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The bike is your mollusc - John C. Kirk

Feb. 15th, 2008

11:57 am - The bike is your mollusc

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Following up on Tuesday's post, Oybike have fixed their docking station at Willesden Junction, so I used one of their bikes to cycle from the station to the hospital. This was ... informative.

I was a little bit wonky when I started out, probably because I haven't cycled in a while. I checked the condition of the bike first, and it seemed to be basically ok, e.g. tyres pumped up, although I had to tighten the saddle to stop it rotating. In hindsight, I think I should have raised the saddle too (if possible) because the bike seemed a bit small for me; it was difficult to keep my toes on the pedals (rather than the balls of my feet), so I did catch my toes on the road a few times.

When I looked at these bikes in 2006, I was concerned that they didn't have lights fitted, which would reduce their usefulness; at this time of year, sunset is about 5pm, so I leave work when it's dark outside. Looking at the bike today, it did have lights on it, although I couldn't see any obvious way to turn them on; they may be powered by a dynamo, but I couldn't tell whether they were working in daylight.

I'm not sure which gear I was in, but I couldn't change it down, so I'm guessing that I was in first (the easiest one). However, it was still quite tiring, and I was actually feeling nauseous by the time I'd got to the top of a relatively small hill. By the time I reached the hospital, my shirt was soaked in sweat, particularly the back (where I had a rucksack on). That's really not a good sign, since this was only a 15 minute trip, so I definitely need to do this more often. (And yes, I realise that logic sounds a bit odd!)

When I came to return the bike, the docking station at the hospital was completely empty, so I had no trouble plugging it in. Mind you, one tip: when you press the red padlock button to select a port for the cable, don't test to see whether you can open it with your finger, otherwise it will automatically re-lock when you let go. That doesn't cause any major problems, it just means that you have to start the process again. Instead, use the cable from the bike to slide the thing open, and shove it in as far as it will go. When you see a code appear on the screen, you know that it's worked.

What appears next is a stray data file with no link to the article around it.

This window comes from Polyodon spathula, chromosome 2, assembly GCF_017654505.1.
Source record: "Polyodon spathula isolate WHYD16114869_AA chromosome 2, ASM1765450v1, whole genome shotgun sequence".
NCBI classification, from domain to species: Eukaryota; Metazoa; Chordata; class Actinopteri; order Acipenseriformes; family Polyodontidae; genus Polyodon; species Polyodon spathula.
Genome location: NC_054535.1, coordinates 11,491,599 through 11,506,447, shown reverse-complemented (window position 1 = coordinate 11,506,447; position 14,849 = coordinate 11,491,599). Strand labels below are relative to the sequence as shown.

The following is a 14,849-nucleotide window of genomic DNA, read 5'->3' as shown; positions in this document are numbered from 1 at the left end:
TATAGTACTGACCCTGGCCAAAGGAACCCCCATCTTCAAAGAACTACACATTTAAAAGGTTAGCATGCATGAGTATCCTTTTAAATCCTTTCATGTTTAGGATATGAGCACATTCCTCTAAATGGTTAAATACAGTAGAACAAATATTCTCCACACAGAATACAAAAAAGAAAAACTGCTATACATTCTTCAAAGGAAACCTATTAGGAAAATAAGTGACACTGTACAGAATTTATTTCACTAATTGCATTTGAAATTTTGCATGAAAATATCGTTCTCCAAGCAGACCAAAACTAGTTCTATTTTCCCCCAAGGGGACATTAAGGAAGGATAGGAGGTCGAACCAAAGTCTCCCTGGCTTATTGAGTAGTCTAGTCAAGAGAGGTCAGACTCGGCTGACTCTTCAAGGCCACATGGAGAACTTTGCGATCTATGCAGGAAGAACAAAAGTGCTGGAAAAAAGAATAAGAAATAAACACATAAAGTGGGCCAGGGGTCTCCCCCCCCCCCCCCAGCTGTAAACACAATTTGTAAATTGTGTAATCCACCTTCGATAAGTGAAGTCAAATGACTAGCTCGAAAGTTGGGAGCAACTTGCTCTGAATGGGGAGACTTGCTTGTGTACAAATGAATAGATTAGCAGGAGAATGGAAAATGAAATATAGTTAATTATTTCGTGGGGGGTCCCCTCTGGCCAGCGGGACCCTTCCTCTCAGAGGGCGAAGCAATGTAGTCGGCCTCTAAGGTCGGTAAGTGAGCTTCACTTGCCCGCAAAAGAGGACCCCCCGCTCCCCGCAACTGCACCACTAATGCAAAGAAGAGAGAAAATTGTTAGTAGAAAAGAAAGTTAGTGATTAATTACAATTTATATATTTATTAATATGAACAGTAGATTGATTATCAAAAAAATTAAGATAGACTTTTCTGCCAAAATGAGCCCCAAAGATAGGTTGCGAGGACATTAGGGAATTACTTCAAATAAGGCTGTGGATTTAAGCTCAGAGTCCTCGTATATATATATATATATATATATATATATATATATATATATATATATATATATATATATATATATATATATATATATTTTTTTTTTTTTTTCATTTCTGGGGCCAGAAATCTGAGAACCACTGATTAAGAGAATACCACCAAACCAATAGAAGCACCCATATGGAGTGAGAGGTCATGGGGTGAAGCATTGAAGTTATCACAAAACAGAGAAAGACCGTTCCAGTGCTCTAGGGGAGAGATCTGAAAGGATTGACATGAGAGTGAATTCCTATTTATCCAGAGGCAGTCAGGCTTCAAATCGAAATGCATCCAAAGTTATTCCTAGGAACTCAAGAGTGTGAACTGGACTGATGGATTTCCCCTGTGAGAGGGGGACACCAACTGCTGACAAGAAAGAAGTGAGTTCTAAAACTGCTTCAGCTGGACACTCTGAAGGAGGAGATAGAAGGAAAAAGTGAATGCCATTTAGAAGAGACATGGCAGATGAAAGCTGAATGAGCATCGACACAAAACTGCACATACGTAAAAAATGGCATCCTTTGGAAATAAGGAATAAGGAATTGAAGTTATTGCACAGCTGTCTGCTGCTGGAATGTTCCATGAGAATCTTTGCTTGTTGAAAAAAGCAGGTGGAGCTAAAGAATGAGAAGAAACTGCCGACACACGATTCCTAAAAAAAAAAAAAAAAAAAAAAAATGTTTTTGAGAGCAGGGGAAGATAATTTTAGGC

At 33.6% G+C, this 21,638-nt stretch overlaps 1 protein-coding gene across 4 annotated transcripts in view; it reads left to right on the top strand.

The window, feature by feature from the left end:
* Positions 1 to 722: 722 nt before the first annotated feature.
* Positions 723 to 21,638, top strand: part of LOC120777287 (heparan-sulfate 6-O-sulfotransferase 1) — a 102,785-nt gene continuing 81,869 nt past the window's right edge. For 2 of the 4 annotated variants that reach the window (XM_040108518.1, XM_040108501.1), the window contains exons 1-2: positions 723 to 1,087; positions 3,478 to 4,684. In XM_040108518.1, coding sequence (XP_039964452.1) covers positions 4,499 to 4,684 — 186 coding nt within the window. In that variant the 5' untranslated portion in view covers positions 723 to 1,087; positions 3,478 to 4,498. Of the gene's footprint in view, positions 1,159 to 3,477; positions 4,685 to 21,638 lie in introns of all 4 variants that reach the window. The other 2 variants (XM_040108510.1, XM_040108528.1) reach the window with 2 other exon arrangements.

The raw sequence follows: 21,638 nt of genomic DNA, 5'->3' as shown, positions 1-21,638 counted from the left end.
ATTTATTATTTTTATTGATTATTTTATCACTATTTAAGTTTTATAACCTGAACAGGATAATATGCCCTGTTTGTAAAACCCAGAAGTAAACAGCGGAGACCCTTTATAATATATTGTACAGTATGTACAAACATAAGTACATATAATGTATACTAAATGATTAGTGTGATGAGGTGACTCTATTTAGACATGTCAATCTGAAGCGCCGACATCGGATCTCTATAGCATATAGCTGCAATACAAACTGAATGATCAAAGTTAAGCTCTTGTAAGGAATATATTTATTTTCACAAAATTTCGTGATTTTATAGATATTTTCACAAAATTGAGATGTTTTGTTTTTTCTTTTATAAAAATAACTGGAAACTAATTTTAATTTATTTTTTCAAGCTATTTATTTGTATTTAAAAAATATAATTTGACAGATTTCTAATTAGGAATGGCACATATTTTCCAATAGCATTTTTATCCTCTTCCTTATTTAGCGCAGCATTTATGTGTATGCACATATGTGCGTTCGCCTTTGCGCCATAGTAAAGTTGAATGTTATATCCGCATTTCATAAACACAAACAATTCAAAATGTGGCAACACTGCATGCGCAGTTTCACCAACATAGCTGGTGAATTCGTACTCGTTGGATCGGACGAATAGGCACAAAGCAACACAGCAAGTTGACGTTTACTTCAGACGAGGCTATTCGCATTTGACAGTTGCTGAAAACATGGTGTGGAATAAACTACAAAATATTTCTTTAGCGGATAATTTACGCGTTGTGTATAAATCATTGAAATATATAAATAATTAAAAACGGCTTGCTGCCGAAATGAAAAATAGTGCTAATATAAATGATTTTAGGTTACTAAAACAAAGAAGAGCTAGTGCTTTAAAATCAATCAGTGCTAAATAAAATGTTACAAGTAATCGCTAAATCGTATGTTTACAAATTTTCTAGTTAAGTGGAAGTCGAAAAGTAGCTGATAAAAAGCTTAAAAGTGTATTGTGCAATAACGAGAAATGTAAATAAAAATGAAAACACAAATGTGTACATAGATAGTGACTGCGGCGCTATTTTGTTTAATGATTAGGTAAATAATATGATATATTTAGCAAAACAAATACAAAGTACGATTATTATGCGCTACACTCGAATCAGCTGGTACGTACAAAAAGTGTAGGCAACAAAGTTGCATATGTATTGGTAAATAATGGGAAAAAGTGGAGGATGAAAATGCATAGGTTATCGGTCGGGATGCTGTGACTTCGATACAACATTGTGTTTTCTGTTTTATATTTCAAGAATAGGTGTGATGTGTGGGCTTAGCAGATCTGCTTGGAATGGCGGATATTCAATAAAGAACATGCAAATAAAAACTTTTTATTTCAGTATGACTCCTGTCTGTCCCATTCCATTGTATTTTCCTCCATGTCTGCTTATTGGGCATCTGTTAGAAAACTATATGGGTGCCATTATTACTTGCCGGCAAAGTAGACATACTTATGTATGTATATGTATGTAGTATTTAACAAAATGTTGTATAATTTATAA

You then have to phone in and submit this code, which seems a bit strange to me; surely their system could handle this part automatically? In my case, this went a bit wrong because it didn't recognise the code on my first attempt (probably a typo), and by the time I tried again the station had timed out and turned itself off. I phoned in again and spoke to an operator to explain the situation, and he made a note of my name and the location so hopefully it will be ok. Still, I think the best approach in the future is to write the code down on a piece of paper, then you can phone it in at your leisure. (This is also handy if your mobile phone battery is running low.)
Edit: I suppose that the bikes would need to identify themselves to the docking station in order for the system to know which one has been plugged in, which would be more complex than the current system.

If I'd planned ahead, I would have put my work shirt in my bag so that I could change when I got here. Fortunately, I keep a ward uniform in my office (in case I do overtime), so I've changed into that shirt; it makes me look a bit like a dentist, but it solves the immediate problem, so my colleagues probably prefer this.

Anyway, since I found this short journey a struggle, I'm certainly not ready to try cycling the entire journey (19 miles), so a folding bike looks like the best choice.

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From:totherme
Date:February 15th, 2008 03:31 pm (UTC)
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Could you get a full sized bike, and keep it at the station?
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From:johnckirk
Date:February 15th, 2008 03:38 pm (UTC)